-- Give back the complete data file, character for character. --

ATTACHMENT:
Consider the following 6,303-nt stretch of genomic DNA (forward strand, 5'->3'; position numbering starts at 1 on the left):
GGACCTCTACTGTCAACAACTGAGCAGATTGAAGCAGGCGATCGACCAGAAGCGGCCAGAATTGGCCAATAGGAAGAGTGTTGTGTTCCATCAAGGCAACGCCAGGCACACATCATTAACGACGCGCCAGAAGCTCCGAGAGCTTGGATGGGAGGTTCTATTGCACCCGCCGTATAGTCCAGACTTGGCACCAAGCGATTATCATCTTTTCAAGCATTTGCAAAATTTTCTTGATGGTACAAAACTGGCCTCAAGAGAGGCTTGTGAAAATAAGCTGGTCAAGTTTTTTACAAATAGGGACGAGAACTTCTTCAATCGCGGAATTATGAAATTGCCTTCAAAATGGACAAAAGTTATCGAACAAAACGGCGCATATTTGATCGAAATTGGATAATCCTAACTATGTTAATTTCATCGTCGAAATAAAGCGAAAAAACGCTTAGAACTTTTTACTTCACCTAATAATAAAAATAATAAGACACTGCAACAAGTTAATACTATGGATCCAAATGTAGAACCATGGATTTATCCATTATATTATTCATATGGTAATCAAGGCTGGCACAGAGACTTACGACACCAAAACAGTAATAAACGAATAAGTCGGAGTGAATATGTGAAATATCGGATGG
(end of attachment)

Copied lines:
Consider the following 6,303-nt stretch of genomic DNA (forward strand, 5'->3'; position numbering starts at 1 on the left):
GGACCTCTACTGTCAACAACTGAGCAGATTGAAGCAGGCGATCGACCAGAAGCGGCCAGAATTGGCCAATAGGAAGAGTGTTGTGTTCCATCAAGGCAACGCCAGGCACACATCATTAACGACGCGCCAGAAGCTCCGAGAGCTTGGATGGGAGGTTCTATTGCACCCGCCGTATAGTCCAGACTTGGCACCAAGCGATTATCATCTTTTCAAGCATTTGCAAAATTTTCTTGATGGTACAAAACTGGCCTCAAGAGAGGCTTGTGAAAATAAGCTGGTCAAGTTTTTTACAAATAGGGACGAGAACTTCTTCAATCGCGGAATTATGAAATTGCCTTCAAAATGGACAAAAGTTATCGAACAAAACGGCGCATATTTGATCGAAATTGGATAATCCTAACTATGTTAATTTCATCGTCGAAATAAAGCGAAAAAACGCTTAGAACTTTTTACTTCACCTAATAATAAAAATAATAAGACACTGCAACAAGTTAATACTATGGATCCAAATGTAGAACCATGGATTTATCCATTATATTATTCATATGGTAATCAAGGCTGGCACAGAGACTTACGACACCAAAACAGTAATAAACGAATAAGTCGGAGTGAATATGTGAAATATCGGATGG